The larger-than-life bronze sculpture stands at the crossroads of St. Nicholas Avenue, West 122nd Street and Frederick Douglass Boulevard in Harlem. Douglass once said of Tubman that except for John Brown, he knew of “no one who has willingly encountered more perils and hardships to serve our enslaved people.” In the sculpture, Saar designed stylized portraits of “anonymous passengers” of the Underground Railroad in Tubman's skirt, some of which were inspired by West African “passport masks.” Around the granite base of the monument are bronze tiles alternately depicting events in Tubman's life and traditional quilting patterns.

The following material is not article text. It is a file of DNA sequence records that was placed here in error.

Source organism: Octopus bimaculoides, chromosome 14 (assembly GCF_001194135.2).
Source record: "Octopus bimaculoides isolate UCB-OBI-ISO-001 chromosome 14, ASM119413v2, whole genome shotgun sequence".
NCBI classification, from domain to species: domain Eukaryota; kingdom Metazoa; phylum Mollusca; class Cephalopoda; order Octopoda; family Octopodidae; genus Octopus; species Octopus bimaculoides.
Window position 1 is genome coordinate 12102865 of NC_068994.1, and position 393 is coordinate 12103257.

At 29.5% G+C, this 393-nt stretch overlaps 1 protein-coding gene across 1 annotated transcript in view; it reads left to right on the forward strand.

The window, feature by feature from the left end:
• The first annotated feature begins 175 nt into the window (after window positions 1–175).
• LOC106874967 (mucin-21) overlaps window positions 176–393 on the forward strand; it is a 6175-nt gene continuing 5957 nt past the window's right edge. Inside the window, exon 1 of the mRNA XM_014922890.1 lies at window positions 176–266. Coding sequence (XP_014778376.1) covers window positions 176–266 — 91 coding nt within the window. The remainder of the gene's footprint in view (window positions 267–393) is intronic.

The sculpture and redesign of the triangle received a prestigious Public Design Commission Award for Excellence in Design in 2004. Carver Savings Bank has provided a lead gift towards establishing an endowment for the sculpture’s future maintenance.
HTB QUICK FACT: 2008. Artist Alison Saar created a memorial statue to Harriet Tubman in Harlem to honor all that she did and the many lives she saved.
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